U.S. Finance Chiefs Gain Confidence, Look to Grow, Survey Says
Chief financial officers in the U.S. turned more optimistic last quarter, a sign companies may begin deploying cash reserves, according to a survey by New York-based Deloitte LLP.
Their companies’ prospects brightened for 53 percent of executives in the October to December period, up from 47 percent in the third quarter, the survey showed today. The executives’ projections for both revenue and earnings fell as their spending projections increased.
“While large-company CFOs are still concerned about conditions within their home markets, many appear to be seeing and acting on opportunities to strengthen their businesses for the long term -- and spending some of the cash they have accumulated over the past few years,” Sanford Cockrell III, national managing partner of Deloitte’s CFO Program, said in a statement.
The share of CFOs turning less optimistic fell to 21 percent from 36 percent in the third quarter, the survey showed.
Uncertainty about the economy, unemployment and government policies, including health-care reform, tempered the respondents’ outlooks, according to the survey.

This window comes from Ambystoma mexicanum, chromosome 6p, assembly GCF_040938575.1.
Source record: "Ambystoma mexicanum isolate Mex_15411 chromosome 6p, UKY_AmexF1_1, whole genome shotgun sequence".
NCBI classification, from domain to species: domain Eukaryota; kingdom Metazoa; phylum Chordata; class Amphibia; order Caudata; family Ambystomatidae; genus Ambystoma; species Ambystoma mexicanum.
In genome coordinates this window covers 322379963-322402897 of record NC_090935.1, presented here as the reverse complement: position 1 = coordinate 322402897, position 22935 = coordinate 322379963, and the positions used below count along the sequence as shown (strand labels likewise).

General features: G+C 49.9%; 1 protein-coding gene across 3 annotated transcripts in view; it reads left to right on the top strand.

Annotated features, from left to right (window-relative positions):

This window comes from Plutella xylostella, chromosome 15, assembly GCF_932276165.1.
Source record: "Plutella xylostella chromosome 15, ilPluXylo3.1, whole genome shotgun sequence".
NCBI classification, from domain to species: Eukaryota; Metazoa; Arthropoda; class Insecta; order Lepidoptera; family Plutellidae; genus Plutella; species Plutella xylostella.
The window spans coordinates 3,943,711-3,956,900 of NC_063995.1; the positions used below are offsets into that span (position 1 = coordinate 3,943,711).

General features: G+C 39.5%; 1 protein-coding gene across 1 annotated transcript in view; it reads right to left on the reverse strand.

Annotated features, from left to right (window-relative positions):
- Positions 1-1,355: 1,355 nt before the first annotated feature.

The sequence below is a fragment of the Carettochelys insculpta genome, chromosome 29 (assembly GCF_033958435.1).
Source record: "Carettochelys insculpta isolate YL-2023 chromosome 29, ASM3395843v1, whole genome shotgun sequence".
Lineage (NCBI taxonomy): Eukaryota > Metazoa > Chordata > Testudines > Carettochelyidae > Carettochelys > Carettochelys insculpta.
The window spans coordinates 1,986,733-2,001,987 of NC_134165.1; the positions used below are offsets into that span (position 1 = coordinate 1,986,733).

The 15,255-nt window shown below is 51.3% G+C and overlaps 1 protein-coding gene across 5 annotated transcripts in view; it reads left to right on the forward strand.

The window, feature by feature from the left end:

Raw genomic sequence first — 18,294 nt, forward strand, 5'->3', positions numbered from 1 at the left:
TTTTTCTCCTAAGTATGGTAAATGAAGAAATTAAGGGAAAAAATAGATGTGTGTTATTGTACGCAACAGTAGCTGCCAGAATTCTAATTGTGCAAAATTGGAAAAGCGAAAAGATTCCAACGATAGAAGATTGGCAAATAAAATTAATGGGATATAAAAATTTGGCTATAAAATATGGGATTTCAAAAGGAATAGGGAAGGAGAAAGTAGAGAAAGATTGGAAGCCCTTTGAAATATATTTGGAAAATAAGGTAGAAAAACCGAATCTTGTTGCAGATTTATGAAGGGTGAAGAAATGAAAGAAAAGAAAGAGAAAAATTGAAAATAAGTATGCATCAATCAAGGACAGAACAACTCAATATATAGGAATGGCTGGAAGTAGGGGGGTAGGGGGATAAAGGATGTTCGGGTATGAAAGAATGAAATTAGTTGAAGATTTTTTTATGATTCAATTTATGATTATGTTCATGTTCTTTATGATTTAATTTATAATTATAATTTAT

Executives across all industries expect future year-over- year revenue growth to average 6.5 percent, down from 11 percent in the last the survey. Earnings will rise 12 percent in 2011, compared with the previous forecast of 20 percent.
“Buoyed by strong results in 2010, they also see competition heating up and seem to believe the fastest revenue and earnings improvements are behind them,” wrote Cockrell.
The executives projected capital spending will climb an average of 8 percent from last year.
Domestic employment will increase 1.8 percent over the next 12 months, the respondents said, down from 2 percent last quarter and short of a projected 3.6 percent gain in employment at overseas subsidiaries. More than 60 percent of respondents said structural changes accounted for an unemployment rate at 9.4 percent. Additionally, half said it was “harder to find sufficiently skilled staff” than it was five years ago.
Ninety-two CFOs responded to the survey taken during the two weeks ended Nov. 30. Of those, 80 percent were from companies with more than $1 billion in annual revenue.
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